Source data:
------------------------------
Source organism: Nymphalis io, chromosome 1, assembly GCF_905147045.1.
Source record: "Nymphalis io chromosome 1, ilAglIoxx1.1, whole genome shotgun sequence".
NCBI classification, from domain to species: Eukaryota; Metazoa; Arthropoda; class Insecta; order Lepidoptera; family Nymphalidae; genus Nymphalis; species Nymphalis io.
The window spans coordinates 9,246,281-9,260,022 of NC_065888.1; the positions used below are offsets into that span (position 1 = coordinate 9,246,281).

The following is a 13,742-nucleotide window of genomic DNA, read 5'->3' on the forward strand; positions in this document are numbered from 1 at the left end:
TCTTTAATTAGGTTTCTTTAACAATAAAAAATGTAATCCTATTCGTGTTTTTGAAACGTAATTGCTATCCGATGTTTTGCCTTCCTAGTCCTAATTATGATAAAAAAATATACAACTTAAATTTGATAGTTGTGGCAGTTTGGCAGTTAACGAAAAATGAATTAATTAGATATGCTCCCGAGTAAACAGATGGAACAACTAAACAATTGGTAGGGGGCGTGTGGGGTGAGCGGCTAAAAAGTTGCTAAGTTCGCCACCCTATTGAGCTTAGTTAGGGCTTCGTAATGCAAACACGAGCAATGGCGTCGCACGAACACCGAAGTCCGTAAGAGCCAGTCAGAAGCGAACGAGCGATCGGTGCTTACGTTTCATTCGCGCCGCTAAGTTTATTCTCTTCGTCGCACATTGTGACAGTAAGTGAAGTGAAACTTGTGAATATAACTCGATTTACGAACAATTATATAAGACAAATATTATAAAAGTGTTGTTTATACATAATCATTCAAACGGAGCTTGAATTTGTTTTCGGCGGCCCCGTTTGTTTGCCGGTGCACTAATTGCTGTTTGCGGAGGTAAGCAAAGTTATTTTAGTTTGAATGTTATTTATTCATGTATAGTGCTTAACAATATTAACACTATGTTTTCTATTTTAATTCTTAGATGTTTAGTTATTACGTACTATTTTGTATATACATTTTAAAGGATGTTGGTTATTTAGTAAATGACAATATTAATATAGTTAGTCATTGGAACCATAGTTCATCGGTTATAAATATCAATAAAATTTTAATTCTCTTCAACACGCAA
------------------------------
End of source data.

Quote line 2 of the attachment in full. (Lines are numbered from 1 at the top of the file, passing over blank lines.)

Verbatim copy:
Source record: "Nymphalis io chromosome 1, ilAglIoxx1.1, whole genome shotgun sequence".